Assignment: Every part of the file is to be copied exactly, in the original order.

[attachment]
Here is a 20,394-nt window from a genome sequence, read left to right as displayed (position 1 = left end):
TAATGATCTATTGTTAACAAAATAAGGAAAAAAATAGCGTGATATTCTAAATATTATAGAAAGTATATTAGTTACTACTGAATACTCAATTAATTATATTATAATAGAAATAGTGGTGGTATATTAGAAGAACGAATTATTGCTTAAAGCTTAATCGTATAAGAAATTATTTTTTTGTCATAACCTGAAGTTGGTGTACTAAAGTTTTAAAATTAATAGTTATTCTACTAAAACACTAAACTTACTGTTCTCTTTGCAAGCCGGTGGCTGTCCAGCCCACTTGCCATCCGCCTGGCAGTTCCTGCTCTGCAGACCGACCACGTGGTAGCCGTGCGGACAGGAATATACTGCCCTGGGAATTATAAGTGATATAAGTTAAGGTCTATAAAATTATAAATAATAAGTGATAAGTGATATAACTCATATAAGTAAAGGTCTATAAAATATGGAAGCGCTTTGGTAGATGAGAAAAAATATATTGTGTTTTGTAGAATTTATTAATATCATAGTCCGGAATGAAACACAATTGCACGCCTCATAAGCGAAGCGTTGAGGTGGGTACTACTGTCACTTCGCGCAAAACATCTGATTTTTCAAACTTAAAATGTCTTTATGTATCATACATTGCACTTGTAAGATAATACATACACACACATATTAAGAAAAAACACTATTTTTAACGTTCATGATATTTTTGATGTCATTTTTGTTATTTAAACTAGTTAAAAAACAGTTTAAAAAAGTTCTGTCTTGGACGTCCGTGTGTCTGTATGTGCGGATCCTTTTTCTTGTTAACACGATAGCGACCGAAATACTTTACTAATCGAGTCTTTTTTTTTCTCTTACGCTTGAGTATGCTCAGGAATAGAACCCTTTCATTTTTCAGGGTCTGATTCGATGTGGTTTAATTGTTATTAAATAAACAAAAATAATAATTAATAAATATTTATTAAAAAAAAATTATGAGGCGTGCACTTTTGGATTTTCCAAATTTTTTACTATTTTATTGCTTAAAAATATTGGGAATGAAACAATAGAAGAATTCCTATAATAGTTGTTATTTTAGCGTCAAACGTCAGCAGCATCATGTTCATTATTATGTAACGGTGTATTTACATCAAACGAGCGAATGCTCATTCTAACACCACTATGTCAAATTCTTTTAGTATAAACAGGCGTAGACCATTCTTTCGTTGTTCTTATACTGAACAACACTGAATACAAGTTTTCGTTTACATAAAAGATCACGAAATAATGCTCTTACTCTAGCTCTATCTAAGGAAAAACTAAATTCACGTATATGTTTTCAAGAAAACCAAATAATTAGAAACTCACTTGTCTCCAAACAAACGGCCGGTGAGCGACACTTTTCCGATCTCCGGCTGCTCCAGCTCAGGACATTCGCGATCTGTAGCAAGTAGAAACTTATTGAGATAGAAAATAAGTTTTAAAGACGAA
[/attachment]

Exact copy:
Here is a 20,394-nt window from a genome sequence, read left to right as displayed (position 1 = left end):
TAATGATCTATTGTTAACAAAATAAGGAAAAAAATAGCGTGATATTCTAAATATTATAGAAAGTATATTAGTTACTACTGAATACTCAATTAATTATATTATAATAGAAATAGTGGTGGTATATTAGAAGAACGAATTATTGCTTAAAGCTTAATCGTATAAGAAATTATTTTTTTGTCATAACCTGAAGTTGGTGTACTAAAGTTTTAAAATTAATAGTTATTCTACTAAAACACTAAACTTACTGTTCTCTTTGCAAGCCGGTGGCTGTCCAGCCCACTTGCCATCCGCCTGGCAGTTCCTGCTCTGCAGACCGACCACGTGGTAGCCGTGCGGACAGGAATATACTGCCCTGGGAATTATAAGTGATATAAGTTAAGGTCTATAAAATTATAAATAATAAGTGATAAGTGATATAACTCATATAAGTAAAGGTCTATAAAATATGGAAGCGCTTTGGTAGATGAGAAAAAATATATTGTGTTTTGTAGAATTTATTAATATCATAGTCCGGAATGAAACACAATTGCACGCCTCATAAGCGAAGCGTTGAGGTGGGTACTACTGTCACTTCGCGCAAAACATCTGATTTTTCAAACTTAAAATGTCTTTATGTATCATACATTGCACTTGTAAGATAATACATACACACACATATTAAGAAAAAACACTATTTTTAACGTTCATGATATTTTTGATGTCATTTTTGTTATTTAAACTAGTTAAAAAACAGTTTAAAAAAGTTCTGTCTTGGACGTCCGTGTGTCTGTATGTGCGGATCCTTTTTCTTGTTAACACGATAGCGACCGAAATACTTTACTAATCGAGTCTTTTTTTTTCTCTTACGCTTGAGTATGCTCAGGAATAGAACCCTTTCATTTTTCAGGGTCTGATTCGATGTGGTTTAATTGTTATTAAATAAACAAAAATAATAATTAATAAATATTTATTAAAAAAAAATTATGAGGCGTGCACTTTTGGATTTTCCAAATTTTTTACTATTTTATTGCTTAAAAATATTGGGAATGAAACAATAGAAGAATTCCTATAATAGTTGTTATTTTAGCGTCAAACGTCAGCAGCATCATGTTCATTATTATGTAACGGTGTATTTACATCAAACGAGCGAATGCTCATTCTAACACCACTATGTCAAATTCTTTTAGTATAAACAGGCGTAGACCATTCTTTCGTTGTTCTTATACTGAACAACACTGAATACAAGTTTTCGTTTACATAAAAGATCACGAAATAATGCTCTTACTCTAGCTCTATCTAAGGAAAAACTAAATTCACGTATATGTTTTCAAGAAAACCAAATAATTAGAAACTCACTTGTCTCCAAACAAACGGCCGGTGAGCGACACTTTTCCGATCTCCGGCTGCTCCAGCTCAGGACATTCGCGATCTGTAGCAAGTAGAAACTTATTGAGATAGAAAATAAGTTTTAAAGACGAA